Shropshire Star

Planning inspector to decide housing plan on overgrown land

A planning inspector is set to decide whether a house can be built on overgrown garden land in a Shropshire housing estate.


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Telford & Wrekin Council refused plans in January for a three-bedroom property to be built on land at 11 Strine Way in Newport.

A design and access statement completed by Foster Architecture & Design said that the proposed land is currently ‘overgrown and somewhat wasted garden’.

They stated that by ‘minimising the scale and size of the design’ the proposed property would preserve the existing street scene.

“The property has been specifically designed to not only respect its current setting mimicking the neighbouring amenity but most importantly carefully and intricately working with the existing topography to minimise any impact to the surrounding properties,” said Foster Architecture & Design

Foster Architecture & Design added that the corner plot provided over 800 square metres in total of garden providing the for a ‘new considerate and sympathetic development’.

They added: “There are a number of examples of new dwelling houses approved by Telford and Wrekin Council in close proximity to the proposed site, highlighting both the need for such developments and also setting a precedent for new dwellings within the area.”

The plan includes the demolition of an existing double garage which the applicant states currently represents an ‘incongruous feature in a prominent position’ at the head of Strine Way.

The council refused the scheme stating that it would result in ‘significantly detrimental harm’ on the amenity of 17 Mere Close, by way of an ‘overbearing impact being caused’.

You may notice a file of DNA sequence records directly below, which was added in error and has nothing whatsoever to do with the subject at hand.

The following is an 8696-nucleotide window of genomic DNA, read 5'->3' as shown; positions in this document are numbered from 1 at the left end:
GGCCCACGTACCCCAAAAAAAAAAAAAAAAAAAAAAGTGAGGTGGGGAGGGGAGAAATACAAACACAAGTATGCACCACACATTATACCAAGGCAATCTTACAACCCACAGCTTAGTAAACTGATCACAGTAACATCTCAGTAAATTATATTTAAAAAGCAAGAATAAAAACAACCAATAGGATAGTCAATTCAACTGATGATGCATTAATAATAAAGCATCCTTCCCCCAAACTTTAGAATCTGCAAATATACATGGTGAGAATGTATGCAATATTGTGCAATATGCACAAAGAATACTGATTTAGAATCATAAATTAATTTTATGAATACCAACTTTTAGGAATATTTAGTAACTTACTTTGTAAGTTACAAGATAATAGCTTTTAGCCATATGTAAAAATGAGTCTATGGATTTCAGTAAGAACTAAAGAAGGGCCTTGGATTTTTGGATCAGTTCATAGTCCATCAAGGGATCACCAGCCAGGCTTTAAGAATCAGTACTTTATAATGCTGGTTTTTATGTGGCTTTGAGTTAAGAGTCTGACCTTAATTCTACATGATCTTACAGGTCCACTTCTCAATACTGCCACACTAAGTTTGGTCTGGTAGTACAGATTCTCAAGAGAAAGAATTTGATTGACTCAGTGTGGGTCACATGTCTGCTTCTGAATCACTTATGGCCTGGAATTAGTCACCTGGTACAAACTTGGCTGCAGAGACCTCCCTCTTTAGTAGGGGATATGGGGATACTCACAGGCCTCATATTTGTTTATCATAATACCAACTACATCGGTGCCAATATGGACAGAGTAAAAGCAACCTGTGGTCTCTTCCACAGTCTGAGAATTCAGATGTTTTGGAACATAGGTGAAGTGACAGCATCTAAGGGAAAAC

The planning officer added that this is due to the existing site levels, the scale of the proposed home and the distance between the proposed building and the boundary line of the neighbouring property.

However, the applicant disputes the council’s view and states that the planned building has been ‘carefully designed’ so that ‘any visual impact will be insignificant’.

They added that the proposed property was set between 2.5m and 2.7m away from the boundary of the ‘long garden’ of the neighbouring property.

In addition the applicant added that the neighbouring property’s residents were consulted on the proposal and have raised no objections.

The council also refused the plans after stating that the proposed property would ‘fail to be in keeping with the prevailing character and appearance of the surrounding area’.

The planning officer said that was due to the ‘site layout and the positioning of the proposed dwelling which fails to have a strong road frontage and is contrived in nature, resulting in an extrinsic feature within the nearby street scene’.

The applicant also disagrees with this view and says that the demolition of the existing garages would ‘undoubtedly enhance the character and appearance of the street scene in this location’.

“The site and the proposed dwelling would be of similar pattern, grain, scale and appearance as the surrounding housing estate, so the proposal will fit in comfortably and cause no demonstrable harm to the character and appearance of the area,” they concluded.

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